Reflect: as mentioned earlier, the Reflect system is primarily used as a means of augmenting HTML content online, either by accessing a web page via the project's portal, or by installing a browser plugin (http://reflect.ws/). Its entity-recognition engine, however, may also be accessed programmatically via a web service, which, given a section of text, identifies objects of biological interest and returns links to the summary pop-ups. Integration of Reflect's functionality with Utopia Documents is therefore a comparatively straightforward task: as a user reads a PDF document, its textual content is extracted and sent to the Reflect web service; the resulting entities are then highlighted in the PDF article, and linked to the appropriate pop-up, which is displayed when a highlighted term is selected. A particular advantage of this integration is that it provides the reader with a light-weight mechanism for verifying or cross-checking results returned from multiple sources (e.g. Reflect, Bio2RDF, DBpedia/Wikipedia).

GPCRDB: this is a specialist database describing sequences, ligand-binding constants and mutations relating to G protein-coupled receptors (http://www.gpcr.org/). Its recently developed web-service interface provides programmatic access to much of its content, enabling Utopia Documents to identify and highlight receptors and their associated mutants when encountered in PDFs. Thus, the presence of a GPCR in an article triggers the creation of a link to a description of that receptor in the database, which is displayed in the sidebar. The article is then scanned for mutants, which in turn are linked to the relevant mutant records in GPCRDB. Having identified an appropriate receptor, the software then automatically translates between the sequence co-ordinates, allowing ‘equivalent’ residues to be readily mapped between them.

ACKnowledge Enhancer and the Concept Wiki: the Concept Wiki is a repository of community-editable concepts, currently relating to people and proteins, stored as RDF triples and fronted by a wiki-like interface (http://www.conceptwiki.org). Its associated ACKnowledge Enhancer is an analysis tool that links HTML content to relevant objects in the Concept Wiki and other online sources, exposing these to the user as selectable HTML highlights that, when activated, generate dynamic pop-ups. As with the Reflect plugin, integration with these systems via their web services provides a straightforward way of migrating functionality previously only available for HTML content to scientific PDF articles.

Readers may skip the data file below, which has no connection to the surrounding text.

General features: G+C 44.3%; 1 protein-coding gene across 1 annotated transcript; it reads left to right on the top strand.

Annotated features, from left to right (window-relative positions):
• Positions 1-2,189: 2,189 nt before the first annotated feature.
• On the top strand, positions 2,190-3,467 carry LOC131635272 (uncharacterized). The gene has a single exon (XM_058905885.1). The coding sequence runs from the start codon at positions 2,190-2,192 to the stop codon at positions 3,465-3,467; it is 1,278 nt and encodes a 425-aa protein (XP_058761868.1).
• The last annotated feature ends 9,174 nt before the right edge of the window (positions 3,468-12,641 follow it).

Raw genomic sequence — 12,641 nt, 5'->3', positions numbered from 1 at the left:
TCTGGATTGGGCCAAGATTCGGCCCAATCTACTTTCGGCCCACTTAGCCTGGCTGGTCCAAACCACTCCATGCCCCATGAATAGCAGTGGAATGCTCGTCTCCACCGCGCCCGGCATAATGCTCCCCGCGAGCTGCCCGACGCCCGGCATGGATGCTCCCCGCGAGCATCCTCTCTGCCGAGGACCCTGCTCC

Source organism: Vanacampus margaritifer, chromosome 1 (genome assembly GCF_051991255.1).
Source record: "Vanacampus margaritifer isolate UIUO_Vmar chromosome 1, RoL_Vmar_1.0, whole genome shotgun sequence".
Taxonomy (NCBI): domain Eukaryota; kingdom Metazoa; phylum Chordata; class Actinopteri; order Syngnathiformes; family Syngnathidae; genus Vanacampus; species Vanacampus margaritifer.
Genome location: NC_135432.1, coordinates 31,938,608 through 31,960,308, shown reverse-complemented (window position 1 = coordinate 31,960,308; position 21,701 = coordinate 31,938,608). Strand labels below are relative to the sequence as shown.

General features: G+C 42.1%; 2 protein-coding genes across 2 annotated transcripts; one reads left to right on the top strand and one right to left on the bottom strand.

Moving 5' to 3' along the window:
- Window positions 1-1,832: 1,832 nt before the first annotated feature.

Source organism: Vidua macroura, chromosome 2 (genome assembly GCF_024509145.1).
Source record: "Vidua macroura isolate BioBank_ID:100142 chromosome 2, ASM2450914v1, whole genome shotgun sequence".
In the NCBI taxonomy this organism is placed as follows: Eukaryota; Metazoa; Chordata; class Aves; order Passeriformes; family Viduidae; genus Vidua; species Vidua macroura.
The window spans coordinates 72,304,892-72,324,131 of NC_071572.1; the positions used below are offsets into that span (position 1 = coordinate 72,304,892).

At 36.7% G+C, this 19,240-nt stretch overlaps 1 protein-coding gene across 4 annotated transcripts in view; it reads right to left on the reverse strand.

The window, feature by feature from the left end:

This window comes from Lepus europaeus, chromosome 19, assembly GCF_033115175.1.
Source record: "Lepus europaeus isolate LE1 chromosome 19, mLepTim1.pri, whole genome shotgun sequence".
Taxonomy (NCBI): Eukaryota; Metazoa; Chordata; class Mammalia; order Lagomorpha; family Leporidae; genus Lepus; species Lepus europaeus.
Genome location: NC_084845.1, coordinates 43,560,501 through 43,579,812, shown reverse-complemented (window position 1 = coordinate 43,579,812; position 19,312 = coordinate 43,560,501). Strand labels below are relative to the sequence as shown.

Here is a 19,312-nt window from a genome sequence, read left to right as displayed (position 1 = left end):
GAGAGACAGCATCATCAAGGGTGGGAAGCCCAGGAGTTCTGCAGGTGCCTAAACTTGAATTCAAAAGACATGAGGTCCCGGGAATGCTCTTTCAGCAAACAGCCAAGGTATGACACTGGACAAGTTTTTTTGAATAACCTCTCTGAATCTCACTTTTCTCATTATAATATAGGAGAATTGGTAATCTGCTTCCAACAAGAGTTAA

Videos showing these plugins in use are available at http://getutopia.com.

Utopia Documents is at an early stage of development and there is more work to be done. In the future, as well as opening its APIs to other developers, we plan to extend its scope to systems and chemical biology, and to the medical and health sciences, as many of the requisite chemical, systems biology, biomedical, disease and anatomy ontologies are already in place and accessible via the OBO Foundry (Smith et al., 2007). Furthermore, the growing impetus of ‘institutional repositories’ as vehicles for collecting and sharing scholarly publications and data, and an increase in the acceptance of open access publishing, together present many interesting possibilities that we are keen to explore.

Another planned extension is to allow readers to append annotations and notes/comments to articles. There are various scenarios to consider here: (i) a reader might wish to make a ‘note to self’ in the margin, for future reference; (ii) a reviewer might wish to make several marginal notes, possibly to be shared with other reviewers and journal editorial staff; (iii) a reader might wish to append notes to be shared with all subsequent readers of the article (e.g., because the paper describes an exciting breakthrough or because it contains an error)—these scenarios involve different security issues, and hence we will need to investigate how to establish appropriate ‘webs of trust’. Ultimately, allowing users to append their own annotations (in addition to those endorsed by publishers) should help to involve authors in the manuscript mark-up process.

Utopia Documents brings us a step closer to integrated scholarly literature and research data. The software is poised to make contributions in a number of areas: for publishers, it offers a mechanism for adding value to oft-neglected PDF archives; for scientists whose routine work involves having to attach meaning to raw data from high-throughput biology experiments (database curators, bench biologists, researchers in pharmaceutical companies, etc.), it provides seamless links between facts published in articles, information deposited in databases and the requisite interactive tools to analyze and verify them; for readers in general, it provides both an enhanced reading experience and exciting new opportunities for knowledge discovery and ‘community peer review’.


We thank all Portland Press staff for helping to realize the Semantic BJ, and, in particular, Rhonda Oliver and Audrey McCulloch for their courage, patience and positive collaboration. For their help and guidance in developing interfaces and plugins to their software, we also thank: Gert Vriend and Bas Vroling (GPCRDB); Barend Mons, Jan Velterop, Hailiang Mei (Concept Wiki); and Lars Juhl Jensen and Sean O'Donoghue (Reflect).